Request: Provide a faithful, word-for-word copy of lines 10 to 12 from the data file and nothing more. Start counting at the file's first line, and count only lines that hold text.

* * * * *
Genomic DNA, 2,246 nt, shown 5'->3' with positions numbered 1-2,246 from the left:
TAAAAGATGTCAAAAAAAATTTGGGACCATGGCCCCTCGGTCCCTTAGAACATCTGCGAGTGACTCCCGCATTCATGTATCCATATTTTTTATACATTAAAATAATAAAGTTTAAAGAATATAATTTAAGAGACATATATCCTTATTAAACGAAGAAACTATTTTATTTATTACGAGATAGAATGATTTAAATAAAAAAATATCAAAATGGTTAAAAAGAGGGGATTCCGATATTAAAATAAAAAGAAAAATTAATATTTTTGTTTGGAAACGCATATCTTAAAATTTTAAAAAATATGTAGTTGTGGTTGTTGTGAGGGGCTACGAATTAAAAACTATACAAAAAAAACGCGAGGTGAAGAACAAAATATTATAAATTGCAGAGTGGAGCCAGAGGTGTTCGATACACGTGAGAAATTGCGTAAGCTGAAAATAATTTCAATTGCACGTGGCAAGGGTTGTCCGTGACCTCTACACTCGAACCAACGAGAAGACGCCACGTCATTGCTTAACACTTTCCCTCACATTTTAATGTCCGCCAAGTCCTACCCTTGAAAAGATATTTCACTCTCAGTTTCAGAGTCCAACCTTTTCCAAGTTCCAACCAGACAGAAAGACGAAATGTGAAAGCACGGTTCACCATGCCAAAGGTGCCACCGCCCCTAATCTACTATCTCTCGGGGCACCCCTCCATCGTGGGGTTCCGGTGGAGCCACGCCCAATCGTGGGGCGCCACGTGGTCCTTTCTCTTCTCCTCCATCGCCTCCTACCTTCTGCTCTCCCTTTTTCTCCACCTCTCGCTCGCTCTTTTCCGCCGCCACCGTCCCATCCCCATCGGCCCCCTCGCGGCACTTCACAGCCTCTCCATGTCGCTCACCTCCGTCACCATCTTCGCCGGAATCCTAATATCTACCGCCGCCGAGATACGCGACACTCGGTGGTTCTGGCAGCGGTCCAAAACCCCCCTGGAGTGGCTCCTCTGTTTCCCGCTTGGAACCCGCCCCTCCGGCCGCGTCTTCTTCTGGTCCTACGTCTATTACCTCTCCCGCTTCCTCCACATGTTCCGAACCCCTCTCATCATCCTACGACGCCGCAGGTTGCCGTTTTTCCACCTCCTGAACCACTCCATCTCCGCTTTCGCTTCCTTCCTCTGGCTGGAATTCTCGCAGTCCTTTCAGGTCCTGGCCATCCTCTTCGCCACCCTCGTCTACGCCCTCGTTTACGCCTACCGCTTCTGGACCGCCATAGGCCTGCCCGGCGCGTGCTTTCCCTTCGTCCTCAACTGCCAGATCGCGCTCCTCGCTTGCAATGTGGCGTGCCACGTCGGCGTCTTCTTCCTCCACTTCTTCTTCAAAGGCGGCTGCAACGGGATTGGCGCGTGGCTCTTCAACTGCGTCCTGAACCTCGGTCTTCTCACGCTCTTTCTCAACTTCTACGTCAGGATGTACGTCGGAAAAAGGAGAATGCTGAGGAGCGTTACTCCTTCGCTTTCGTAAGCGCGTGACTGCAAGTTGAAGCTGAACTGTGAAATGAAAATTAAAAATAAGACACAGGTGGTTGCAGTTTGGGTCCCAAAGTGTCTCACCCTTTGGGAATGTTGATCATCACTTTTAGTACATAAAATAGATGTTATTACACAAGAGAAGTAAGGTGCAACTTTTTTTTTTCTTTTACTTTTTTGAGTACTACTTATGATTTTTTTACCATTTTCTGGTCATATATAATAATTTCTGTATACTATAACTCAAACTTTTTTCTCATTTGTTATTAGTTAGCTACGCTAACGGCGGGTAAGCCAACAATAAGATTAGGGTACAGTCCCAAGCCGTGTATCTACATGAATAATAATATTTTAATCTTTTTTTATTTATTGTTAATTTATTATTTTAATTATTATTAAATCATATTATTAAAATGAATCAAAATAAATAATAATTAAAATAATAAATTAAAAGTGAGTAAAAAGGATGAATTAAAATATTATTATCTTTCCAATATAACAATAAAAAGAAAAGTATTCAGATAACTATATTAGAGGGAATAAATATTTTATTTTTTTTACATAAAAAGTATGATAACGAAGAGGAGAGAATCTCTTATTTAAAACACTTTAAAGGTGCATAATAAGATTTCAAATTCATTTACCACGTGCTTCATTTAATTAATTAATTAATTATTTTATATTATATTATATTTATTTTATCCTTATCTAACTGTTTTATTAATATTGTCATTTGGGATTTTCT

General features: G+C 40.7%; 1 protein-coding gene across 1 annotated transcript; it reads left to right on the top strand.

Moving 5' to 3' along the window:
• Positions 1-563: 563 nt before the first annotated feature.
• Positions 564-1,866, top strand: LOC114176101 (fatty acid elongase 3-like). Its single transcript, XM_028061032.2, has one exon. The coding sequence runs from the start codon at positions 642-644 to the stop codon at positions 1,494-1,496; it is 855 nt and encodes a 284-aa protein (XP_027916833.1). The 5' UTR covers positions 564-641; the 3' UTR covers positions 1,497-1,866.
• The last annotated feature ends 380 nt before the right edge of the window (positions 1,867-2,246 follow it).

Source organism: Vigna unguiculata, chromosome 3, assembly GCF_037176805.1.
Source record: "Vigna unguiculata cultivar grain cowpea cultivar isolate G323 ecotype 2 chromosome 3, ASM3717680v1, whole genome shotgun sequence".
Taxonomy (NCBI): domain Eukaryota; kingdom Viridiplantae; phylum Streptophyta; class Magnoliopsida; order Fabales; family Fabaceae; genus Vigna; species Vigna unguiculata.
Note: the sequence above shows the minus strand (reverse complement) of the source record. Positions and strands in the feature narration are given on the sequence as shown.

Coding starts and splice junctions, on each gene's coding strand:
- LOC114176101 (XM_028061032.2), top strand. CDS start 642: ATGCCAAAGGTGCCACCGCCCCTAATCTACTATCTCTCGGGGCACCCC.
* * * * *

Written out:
Taxonomy (NCBI): domain Eukaryota; kingdom Viridiplantae; phylum Streptophyta; class Magnoliopsida; order Fabales; family Fabaceae; genus Vigna; species Vigna unguiculata.
Note: the sequence above shows the minus strand (reverse complement) of the source record. Positions and strands in the feature narration are given on the sequence as shown.

Coding starts and splice junctions, on each gene's coding strand: